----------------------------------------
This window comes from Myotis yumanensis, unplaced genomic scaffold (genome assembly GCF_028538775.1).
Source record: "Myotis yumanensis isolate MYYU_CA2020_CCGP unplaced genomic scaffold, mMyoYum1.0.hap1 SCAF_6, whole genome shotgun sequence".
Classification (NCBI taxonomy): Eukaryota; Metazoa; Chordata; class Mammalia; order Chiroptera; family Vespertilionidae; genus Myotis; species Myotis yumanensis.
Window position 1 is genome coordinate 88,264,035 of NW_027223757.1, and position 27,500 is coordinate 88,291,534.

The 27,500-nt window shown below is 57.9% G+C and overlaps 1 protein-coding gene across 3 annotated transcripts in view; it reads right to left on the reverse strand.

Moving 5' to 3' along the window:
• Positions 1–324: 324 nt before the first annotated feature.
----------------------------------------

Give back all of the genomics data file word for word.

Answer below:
This window comes from Myotis yumanensis, unplaced genomic scaffold (genome assembly GCF_028538775.1).
Source record: "Myotis yumanensis isolate MYYU_CA2020_CCGP unplaced genomic scaffold, mMyoYum1.0.hap1 SCAF_6, whole genome shotgun sequence".
Classification (NCBI taxonomy): Eukaryota; Metazoa; Chordata; class Mammalia; order Chiroptera; family Vespertilionidae; genus Myotis; species Myotis yumanensis.
Window position 1 is genome coordinate 88,264,035 of NW_027223757.1, and position 27,500 is coordinate 88,291,534.

The 27,500-nt window shown below is 57.9% G+C and overlaps 1 protein-coding gene across 3 annotated transcripts in view; it reads right to left on the reverse strand.

Moving 5' to 3' along the window:
• Positions 1–324: 324 nt before the first annotated feature.